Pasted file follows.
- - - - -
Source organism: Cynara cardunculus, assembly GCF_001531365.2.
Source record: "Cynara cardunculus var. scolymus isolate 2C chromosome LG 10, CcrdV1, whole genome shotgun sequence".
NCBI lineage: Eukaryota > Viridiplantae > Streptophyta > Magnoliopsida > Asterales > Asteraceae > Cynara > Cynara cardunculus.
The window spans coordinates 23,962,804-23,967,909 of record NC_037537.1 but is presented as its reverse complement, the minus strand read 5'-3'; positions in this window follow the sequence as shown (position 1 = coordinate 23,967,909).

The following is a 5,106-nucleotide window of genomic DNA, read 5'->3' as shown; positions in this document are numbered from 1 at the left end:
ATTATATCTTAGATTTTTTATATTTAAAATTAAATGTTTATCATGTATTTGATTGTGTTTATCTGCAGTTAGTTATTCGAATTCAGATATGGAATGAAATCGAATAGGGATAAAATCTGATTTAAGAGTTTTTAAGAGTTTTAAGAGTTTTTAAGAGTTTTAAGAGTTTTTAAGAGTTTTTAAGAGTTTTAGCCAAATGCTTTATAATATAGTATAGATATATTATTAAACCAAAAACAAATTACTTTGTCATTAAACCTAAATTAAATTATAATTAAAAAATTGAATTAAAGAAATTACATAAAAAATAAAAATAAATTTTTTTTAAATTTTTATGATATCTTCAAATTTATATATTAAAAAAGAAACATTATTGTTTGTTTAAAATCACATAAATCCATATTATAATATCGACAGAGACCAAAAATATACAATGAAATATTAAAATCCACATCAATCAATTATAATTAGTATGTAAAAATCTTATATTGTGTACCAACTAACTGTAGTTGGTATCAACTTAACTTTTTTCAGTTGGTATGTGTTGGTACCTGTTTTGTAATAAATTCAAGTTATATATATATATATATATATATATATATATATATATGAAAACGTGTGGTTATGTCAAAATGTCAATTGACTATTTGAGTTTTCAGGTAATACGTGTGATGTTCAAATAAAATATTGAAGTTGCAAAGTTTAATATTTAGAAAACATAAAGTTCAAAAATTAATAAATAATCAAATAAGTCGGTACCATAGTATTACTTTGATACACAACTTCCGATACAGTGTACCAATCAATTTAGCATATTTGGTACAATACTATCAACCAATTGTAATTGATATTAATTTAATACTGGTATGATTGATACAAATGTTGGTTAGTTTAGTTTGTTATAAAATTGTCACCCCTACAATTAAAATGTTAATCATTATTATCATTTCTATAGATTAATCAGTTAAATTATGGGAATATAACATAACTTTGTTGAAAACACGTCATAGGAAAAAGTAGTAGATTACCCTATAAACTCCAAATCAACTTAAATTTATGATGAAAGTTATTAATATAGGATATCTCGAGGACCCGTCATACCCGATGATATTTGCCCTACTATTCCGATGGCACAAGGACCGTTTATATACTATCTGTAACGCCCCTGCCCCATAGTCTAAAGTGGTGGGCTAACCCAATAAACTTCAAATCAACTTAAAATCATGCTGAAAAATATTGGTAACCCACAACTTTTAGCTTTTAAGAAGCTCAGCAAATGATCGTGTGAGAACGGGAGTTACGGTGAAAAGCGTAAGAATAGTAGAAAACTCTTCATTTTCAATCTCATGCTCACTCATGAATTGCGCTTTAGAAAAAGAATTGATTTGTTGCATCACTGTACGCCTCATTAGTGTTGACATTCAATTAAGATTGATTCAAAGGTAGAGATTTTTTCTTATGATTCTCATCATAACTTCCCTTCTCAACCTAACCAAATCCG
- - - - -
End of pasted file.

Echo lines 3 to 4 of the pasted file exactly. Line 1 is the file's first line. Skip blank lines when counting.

NCBI lineage: Eukaryota > Viridiplantae > Streptophyta > Magnoliopsida > Asterales > Asteraceae > Cynara > Cynara cardunculus.
The window spans coordinates 23,962,804-23,967,909 of record NC_037537.1 but is presented as its reverse complement, the minus strand read 5'-3'; positions in this window follow the sequence as shown (position 1 = coordinate 23,967,909).